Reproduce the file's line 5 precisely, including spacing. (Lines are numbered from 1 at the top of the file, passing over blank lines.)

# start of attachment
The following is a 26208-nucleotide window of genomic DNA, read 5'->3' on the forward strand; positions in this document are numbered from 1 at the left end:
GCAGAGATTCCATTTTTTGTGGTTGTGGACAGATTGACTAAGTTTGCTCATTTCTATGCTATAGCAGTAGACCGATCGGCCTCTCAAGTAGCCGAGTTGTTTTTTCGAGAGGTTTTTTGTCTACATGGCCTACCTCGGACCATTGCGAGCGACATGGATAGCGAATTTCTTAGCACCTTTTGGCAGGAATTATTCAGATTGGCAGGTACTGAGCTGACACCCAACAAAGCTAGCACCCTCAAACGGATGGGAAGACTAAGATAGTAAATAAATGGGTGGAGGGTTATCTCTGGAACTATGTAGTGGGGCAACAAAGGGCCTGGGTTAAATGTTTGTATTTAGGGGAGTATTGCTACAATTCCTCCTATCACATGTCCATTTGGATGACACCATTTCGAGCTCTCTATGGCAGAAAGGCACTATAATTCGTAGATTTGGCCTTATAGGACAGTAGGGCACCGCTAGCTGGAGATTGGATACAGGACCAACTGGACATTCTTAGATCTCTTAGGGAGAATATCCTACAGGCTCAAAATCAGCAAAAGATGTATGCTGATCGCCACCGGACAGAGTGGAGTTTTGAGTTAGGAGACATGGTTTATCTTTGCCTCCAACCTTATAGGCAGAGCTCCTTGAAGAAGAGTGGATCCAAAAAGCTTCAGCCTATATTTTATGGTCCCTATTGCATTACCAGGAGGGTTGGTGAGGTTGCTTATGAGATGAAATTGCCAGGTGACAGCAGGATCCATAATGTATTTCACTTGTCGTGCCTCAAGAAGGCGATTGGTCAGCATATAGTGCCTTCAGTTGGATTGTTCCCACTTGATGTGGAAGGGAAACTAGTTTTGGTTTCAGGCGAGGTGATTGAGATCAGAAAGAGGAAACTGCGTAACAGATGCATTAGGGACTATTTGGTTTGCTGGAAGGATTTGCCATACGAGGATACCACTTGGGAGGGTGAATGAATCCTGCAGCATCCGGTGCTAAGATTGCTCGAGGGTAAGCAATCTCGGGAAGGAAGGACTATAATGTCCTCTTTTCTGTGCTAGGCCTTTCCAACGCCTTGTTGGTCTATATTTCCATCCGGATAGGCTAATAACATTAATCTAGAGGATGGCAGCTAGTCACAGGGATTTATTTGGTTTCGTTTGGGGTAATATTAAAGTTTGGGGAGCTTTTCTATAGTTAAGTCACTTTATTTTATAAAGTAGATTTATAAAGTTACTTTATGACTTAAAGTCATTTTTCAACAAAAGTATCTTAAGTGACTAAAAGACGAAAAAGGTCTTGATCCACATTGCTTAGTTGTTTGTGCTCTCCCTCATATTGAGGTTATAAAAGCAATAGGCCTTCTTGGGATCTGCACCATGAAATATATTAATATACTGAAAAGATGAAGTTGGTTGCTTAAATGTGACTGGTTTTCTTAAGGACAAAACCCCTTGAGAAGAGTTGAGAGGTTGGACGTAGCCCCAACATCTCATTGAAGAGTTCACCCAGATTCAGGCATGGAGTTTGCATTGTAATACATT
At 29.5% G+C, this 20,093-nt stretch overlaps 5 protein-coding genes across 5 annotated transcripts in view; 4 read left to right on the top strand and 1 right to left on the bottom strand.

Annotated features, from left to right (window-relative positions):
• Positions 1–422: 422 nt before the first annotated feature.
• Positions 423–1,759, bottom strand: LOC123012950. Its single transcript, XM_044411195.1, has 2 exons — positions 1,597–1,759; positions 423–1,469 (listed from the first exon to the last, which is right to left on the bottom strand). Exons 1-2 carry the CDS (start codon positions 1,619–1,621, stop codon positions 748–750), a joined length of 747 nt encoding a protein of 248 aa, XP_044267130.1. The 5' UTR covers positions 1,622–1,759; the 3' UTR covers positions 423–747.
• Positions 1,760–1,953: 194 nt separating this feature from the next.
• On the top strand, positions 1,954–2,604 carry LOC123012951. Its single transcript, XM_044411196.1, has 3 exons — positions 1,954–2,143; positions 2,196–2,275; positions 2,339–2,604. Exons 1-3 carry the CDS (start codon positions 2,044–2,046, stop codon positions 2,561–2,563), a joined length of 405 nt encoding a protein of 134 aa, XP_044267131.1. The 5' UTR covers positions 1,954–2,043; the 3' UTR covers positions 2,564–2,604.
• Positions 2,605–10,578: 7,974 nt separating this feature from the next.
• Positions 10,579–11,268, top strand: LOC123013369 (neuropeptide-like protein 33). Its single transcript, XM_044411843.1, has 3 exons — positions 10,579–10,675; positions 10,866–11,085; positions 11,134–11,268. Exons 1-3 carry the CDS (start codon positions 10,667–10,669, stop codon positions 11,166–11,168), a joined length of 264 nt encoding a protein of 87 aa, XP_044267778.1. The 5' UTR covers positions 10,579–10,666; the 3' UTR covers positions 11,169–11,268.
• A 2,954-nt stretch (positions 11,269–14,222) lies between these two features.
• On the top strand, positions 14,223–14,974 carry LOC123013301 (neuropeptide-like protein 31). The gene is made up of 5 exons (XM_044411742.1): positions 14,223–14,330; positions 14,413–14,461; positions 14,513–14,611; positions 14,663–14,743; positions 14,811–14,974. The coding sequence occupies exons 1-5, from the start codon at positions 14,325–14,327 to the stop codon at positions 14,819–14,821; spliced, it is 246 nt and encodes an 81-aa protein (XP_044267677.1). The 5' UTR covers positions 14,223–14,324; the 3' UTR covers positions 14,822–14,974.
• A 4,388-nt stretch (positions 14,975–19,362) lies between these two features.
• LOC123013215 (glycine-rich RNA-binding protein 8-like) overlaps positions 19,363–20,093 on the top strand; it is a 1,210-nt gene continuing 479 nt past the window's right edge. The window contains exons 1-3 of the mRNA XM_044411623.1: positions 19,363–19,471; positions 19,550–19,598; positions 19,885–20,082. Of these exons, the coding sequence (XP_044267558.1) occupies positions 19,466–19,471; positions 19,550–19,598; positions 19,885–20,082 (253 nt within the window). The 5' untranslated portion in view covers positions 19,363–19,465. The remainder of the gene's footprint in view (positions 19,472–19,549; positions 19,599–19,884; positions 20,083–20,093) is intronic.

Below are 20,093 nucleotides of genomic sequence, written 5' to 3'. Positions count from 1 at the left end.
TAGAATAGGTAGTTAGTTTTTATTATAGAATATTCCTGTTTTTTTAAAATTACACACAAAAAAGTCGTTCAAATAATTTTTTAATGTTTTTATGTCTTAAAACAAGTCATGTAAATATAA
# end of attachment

• Positions 1–422: 422 nt before the first annotated feature.